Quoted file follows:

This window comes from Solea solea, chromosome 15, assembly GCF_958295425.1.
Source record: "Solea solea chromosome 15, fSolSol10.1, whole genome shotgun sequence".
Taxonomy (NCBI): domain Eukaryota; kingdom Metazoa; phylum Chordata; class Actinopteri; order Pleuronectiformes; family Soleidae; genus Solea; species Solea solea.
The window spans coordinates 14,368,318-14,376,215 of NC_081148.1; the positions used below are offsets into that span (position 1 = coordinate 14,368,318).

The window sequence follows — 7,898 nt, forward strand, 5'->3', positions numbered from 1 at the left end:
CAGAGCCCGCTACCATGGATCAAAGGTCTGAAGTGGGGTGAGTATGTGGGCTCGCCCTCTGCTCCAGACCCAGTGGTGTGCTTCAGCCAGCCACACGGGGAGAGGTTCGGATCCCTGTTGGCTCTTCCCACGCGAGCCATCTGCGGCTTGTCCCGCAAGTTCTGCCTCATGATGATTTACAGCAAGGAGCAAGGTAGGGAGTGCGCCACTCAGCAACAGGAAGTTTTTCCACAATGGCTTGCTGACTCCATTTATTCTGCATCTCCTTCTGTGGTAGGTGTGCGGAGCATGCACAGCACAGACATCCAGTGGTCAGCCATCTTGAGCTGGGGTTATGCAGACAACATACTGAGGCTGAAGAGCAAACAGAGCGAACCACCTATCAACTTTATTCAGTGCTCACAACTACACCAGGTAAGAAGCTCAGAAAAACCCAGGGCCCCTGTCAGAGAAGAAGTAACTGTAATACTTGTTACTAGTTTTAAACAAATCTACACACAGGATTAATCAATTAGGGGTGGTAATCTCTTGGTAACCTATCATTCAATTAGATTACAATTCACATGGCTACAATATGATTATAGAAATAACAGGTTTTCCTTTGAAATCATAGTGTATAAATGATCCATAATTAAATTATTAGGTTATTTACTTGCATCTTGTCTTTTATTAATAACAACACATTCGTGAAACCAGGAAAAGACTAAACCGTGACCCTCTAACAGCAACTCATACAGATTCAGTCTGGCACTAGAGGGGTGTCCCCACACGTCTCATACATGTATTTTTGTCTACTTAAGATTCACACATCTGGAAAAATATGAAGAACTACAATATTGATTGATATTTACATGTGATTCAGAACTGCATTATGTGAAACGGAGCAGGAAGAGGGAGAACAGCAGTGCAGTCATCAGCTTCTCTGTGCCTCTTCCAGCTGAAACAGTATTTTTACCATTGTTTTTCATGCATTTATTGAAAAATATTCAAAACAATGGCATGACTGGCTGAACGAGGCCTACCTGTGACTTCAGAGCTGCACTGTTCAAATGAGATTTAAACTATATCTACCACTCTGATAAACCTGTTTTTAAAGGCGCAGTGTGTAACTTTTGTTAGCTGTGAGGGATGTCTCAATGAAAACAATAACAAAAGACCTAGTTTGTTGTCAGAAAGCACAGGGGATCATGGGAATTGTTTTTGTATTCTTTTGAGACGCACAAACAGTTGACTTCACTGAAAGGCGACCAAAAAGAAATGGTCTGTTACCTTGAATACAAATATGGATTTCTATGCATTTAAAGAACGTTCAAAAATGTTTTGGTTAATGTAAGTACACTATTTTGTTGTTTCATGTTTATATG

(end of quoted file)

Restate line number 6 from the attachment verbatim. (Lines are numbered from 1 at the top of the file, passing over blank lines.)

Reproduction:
CAGAGCCCGCTACCATGGATCAAAGGTCTGAAGTGGGGTGAGTATGTGGGCTCGCCCTCTGCTCCAGACCCAGTGGTGTGCTTCAGCCAGCCACACGGGGAGAGGTTCGGATCCCTGTTGGCTCTTCCCACGCGAGCCATCTGCGGCTTGTCCCGCAAGTTCTGCCTCATGATGATTTACAGCAAGGAGCAAGGTAGGGAGTGCGCCACTCAGCAACAGGAAGTTTTTCCACAATGGCTTGCTGACTCCATTTATTCTGCATCTCCTTCTGTGGTAGGTGTGCGGAGCATGCACAGCACAGACATCCAGTGGTCAGCCATCTTGAGCTGGGGTTATGCAGACAACATACTGAGGCTGAAGAGCAAACAGAGCGAACCACCTATCAACTTTATTCAGTGCTCACAACTACACCAGGTAAGAAGCTCAGAAAAACCCAGGGCCCCTGTCAGAGAAGAAGTAACTGTAATACTTGTTACTAGTTTTAAACAAATCTACACACAGGATTAATCAATTAGGGGTGGTAATCTCTTGGTAACCTATCATTCAATTAGATTACAATTCACATGGCTACAATATGATTATAGAAATAACAGGTTTTCCTTTGAAATCATAGTGTATAAATGATCCATAATTAAATTATTAGGTTATTTACTTGCATCTTGTCTTTTATTAATAACAACACATTCGTGAAACCAGGAAAAGACTAAACCGTGACCCTCTAACAGCAACTCATACAGATTCAGTCTGGCACTAGAGGGGTGTCCCCACACGTCTCATACATGTATTTTTGTCTACTTAAGATTCACACATCTGGAAAAATATGAAGAACTACAATATTGATTGATATTTACATGTGATTCAGAACTGCATTATGTGAAACGGAGCAGGAAGAGGGAGAACAGCAGTGCAGTCATCAGCTTCTCTGTGCCTCTTCCAGCTGAAACAGTATTTTTACCATTGTTTTTCATGCATTTATTGAAAAATATTCAAAACAATGGCATGACTGGCTGAACGAGGCCTACCTGTGACTTCAGAGCTGCACTGTTCAAATGAGATTTAAACTATATCTACCACTCTGATAAACCTGTTTTTAAAGGCGCAGTGTGTAACTTTTGTTAGCTGTGAGGGATGTCTCAATGAAAACAATAACAAAAGACCTAGTTTGTTGTCAGAAAGCACAGGGGATCATGGGAATTGTTTTTGTATTCTTTTGAGACGCACAAACAGTTGACTTCACTGAAAGGCGACCAAAAAGAAATGGTCTGTTACCTTGAATACAAATATGGATTTCTATGCATTTAAAGAACGTTCAAAAATGTTTTGGTTAATGTAAGTACACTATTTTGTTGTTTCATGTTTATATG